over 5 years ago, said...

Seeing some of these changes happening, so this brought awareness to me that I had not thought of as being AD related.


over 5 years ago, said...

How about setting up food servings in advance of being needed. Lunches & dinners can be assembled & put into bags or boxes and left with labels on them with easy instructions. Take out all of the un nutritious items. Or set it up that they can only find one serving of cookie when they go looking for one. Life has to have some pleasant goals too. I set up yogurts, puddings and jellos to be found in the fridge. Make the jello sugar free but add OJ as part of the cold set. Each one is only a tiny amount so they dont get too much at any one time.


over 5 years ago, said...

Good advice regarding the food issues. There are a number of us now sharing the duties of caring for my mother who has dementia. That may be more problematic in terms dietary considerations if the communication among us isn't well handled. Since my father's recent passing, my mother's desire to eat regular meals has waned and we have to work hard to keep up a varied menu selection and try to limit the 'snack foods' that she would just as soon eat in place of more nutritious fare. We try to keep a stable meal schedule and serve balanced meals - that doesn't mean she will eat what is served, even if the foods are former 'favorites'. What was enjoyed the last time it was served may be completely rejected the next time it is offered. It is difficult to be 'right', but is is important to do the best you can to avoid the 'wrong'. Just suppress the frustrations as best you can and keep plugging away with a positive attitude.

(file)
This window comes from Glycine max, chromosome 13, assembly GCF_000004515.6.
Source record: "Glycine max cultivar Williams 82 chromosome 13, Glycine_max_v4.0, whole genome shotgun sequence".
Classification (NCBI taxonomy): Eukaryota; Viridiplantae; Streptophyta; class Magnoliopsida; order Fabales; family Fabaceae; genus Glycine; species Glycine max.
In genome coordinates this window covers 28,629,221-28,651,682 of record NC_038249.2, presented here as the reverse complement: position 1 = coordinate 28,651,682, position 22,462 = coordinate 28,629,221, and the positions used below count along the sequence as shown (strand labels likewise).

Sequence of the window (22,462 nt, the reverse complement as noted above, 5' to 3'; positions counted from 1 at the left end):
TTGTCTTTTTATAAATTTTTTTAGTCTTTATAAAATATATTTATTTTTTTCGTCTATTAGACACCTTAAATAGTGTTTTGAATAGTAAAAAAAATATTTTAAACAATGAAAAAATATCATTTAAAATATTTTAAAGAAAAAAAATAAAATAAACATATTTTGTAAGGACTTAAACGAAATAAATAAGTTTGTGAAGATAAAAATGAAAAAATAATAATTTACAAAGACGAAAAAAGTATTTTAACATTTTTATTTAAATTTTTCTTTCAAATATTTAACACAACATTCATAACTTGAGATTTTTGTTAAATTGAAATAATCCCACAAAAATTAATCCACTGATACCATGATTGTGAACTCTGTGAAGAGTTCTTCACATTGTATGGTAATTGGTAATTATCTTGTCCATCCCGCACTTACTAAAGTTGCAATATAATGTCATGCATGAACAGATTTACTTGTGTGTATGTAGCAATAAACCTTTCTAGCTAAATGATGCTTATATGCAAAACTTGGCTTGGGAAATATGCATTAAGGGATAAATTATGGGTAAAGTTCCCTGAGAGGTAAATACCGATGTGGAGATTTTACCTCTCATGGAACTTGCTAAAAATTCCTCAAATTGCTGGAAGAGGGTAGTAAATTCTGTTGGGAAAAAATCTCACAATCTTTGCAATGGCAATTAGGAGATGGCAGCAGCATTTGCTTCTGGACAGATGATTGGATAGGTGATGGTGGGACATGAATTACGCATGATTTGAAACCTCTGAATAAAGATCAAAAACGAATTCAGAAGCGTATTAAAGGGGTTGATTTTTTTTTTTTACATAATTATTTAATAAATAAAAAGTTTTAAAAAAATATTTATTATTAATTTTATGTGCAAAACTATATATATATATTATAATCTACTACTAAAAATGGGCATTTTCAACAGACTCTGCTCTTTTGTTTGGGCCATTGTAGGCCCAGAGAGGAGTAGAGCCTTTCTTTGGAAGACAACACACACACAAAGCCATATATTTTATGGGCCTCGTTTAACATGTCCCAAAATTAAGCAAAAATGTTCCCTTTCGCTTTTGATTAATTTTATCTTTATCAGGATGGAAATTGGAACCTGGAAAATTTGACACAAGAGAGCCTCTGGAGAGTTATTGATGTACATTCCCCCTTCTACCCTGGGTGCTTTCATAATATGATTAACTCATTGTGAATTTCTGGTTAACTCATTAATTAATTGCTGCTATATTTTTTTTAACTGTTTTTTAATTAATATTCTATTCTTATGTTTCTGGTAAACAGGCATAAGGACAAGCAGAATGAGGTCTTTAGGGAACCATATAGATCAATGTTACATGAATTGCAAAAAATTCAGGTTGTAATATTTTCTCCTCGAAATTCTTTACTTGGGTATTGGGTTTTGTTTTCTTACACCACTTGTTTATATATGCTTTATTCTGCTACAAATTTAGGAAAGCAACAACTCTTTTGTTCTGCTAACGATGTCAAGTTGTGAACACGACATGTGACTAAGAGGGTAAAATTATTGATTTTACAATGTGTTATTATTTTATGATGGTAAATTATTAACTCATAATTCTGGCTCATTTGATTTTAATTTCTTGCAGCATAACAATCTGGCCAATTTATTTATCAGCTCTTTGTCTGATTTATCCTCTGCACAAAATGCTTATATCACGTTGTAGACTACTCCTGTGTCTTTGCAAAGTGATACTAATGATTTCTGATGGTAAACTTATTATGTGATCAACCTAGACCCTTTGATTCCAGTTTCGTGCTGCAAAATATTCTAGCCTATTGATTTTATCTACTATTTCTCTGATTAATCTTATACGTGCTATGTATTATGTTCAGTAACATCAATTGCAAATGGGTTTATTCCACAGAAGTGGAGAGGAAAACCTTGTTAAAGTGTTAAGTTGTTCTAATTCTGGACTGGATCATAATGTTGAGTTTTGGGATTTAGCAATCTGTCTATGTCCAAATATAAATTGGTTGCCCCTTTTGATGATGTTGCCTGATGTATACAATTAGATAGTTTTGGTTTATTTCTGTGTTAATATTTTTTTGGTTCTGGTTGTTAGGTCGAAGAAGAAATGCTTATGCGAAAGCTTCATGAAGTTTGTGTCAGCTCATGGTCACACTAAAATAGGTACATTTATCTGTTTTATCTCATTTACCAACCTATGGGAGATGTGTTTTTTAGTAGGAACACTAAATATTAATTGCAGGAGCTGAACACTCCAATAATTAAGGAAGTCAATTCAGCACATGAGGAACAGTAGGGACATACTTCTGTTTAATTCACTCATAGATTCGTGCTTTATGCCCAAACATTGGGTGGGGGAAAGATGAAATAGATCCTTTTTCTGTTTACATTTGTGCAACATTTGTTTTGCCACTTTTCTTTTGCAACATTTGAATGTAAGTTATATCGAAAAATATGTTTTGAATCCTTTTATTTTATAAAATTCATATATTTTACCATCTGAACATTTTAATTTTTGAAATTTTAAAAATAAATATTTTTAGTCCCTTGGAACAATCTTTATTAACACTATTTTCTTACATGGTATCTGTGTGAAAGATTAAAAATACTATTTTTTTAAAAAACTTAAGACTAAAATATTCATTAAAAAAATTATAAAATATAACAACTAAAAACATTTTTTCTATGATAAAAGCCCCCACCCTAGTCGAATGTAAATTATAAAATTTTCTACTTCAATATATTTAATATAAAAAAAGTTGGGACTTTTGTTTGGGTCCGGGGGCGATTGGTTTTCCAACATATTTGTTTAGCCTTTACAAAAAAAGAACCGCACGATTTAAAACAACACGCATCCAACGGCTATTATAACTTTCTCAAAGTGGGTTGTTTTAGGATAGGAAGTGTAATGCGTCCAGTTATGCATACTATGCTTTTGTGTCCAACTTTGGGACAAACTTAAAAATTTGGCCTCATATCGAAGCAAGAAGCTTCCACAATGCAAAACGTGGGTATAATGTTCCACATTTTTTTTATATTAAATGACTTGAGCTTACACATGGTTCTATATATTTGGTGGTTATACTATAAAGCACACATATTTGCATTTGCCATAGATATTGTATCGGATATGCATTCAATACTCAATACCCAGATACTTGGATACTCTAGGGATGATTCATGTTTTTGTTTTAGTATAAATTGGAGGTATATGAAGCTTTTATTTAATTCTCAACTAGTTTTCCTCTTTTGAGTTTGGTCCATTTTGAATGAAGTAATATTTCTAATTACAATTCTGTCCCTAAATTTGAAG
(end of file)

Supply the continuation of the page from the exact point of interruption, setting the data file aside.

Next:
over 5 years ago, said...

Understanding how the brain is loosing the capability to distinguish when foods are spoiled, and the reason my mother seems to crave certain foods. Thank you very much for this important information!


over 5 years ago, said...

My mother has Dementia & it's been a learning experience! I never thought about this one. I found a plastic fork melted because she tried to stir something on the stove & then tried to eat with it. Since then I have unplugged the stove. She is still capable of using the microwave or toaster. We take one day at a time & I try not to feel guilty when she surprises me. I'm trying to let her have as many days as possible to feel like a part of society before that last step has to be made!


over 5 years ago, said...

That's what I need to know - how to get them to eat more than 2 items over and over and over, every day - and very unhealthy items.


over 5 years ago, said...

How about suggestions on what to do about them - we know the problems, just need solutions.


over 5 years ago, said...

This article is so true. My dad who suffered from Alz. Never liked peanut butter all his life. All of a sudden one day, he was eating peanut butter! And couldn't get enough of it! He went thru spurts, disliking things we knew he loved to eat for years, then switching back again to things he didn't usually eat at all. We had to observe everything he ate, what he was near, things he could get his hands on. While in the hospital getting tests, we caught him just in time putting a flower stem in his mouth. He was ready to eat it!


over 5 years ago, said...

It's fine to call attention to problems but it's better to provide solutions that work. Checking expiration dates and disposing of spoiled or expired date foods is a good solution. However there was no recommendation of how to address the problem of someone wanting the sames foods over and over when they do not result in a balanced diet.